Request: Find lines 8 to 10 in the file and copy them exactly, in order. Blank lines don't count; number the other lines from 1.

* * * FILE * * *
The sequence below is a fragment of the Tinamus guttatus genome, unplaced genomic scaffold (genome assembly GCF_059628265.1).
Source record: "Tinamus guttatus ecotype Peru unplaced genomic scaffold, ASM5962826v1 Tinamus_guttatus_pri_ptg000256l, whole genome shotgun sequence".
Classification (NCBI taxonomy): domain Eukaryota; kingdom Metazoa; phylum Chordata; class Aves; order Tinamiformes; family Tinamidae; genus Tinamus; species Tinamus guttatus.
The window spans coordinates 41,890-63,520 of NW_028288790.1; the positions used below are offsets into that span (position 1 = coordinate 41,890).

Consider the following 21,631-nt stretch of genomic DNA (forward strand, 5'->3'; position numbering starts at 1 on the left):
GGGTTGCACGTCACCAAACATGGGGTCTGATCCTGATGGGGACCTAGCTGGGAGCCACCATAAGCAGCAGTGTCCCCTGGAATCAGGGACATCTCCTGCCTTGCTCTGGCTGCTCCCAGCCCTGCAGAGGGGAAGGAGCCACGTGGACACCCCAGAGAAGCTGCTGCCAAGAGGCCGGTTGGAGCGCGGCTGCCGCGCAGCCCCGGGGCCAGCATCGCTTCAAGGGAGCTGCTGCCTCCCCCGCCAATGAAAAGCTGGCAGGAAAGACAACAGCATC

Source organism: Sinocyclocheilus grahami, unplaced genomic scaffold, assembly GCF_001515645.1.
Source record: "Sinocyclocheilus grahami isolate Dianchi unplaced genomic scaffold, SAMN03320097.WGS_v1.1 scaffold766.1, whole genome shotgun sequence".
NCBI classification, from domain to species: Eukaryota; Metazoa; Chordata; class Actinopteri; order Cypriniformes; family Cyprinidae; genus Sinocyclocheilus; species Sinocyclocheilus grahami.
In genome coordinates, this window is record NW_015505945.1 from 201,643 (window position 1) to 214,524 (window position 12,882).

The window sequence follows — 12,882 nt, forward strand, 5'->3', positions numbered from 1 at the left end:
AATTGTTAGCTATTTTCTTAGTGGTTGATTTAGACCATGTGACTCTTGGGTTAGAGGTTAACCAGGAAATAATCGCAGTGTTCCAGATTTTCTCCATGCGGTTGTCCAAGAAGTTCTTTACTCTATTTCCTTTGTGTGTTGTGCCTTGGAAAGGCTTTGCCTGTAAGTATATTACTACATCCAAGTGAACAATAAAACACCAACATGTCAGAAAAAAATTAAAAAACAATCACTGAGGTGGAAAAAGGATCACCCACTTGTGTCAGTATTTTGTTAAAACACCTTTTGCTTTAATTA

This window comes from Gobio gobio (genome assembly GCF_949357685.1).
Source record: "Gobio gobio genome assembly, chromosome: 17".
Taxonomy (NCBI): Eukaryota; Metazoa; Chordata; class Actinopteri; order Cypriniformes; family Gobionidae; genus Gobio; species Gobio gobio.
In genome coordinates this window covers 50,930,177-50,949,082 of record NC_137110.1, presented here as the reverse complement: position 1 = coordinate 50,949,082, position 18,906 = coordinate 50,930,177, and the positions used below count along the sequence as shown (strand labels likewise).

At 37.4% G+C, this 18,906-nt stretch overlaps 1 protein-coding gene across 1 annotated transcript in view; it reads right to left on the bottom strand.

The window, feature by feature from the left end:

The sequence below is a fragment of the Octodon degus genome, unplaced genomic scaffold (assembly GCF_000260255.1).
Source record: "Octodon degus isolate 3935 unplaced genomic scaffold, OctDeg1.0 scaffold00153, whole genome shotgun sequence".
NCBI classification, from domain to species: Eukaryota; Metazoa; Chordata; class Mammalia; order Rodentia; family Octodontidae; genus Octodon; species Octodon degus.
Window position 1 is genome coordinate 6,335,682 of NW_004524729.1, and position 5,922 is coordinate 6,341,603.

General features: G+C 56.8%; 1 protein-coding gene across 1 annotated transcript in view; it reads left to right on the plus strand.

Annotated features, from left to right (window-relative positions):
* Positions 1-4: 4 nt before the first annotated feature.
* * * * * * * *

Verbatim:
Source record: "Sinocyclocheilus grahami isolate Dianchi unplaced genomic scaffold, SAMN03320097.WGS_v1.1 scaffold766.1, whole genome shotgun sequence".
NCBI classification, from domain to species: Eukaryota; Metazoa; Chordata; class Actinopteri; order Cypriniformes; family Cyprinidae; genus Sinocyclocheilus; species Sinocyclocheilus grahami.
In genome coordinates, this window is record NW_015505945.1 from 201,643 (window position 1) to 214,524 (window position 12,882).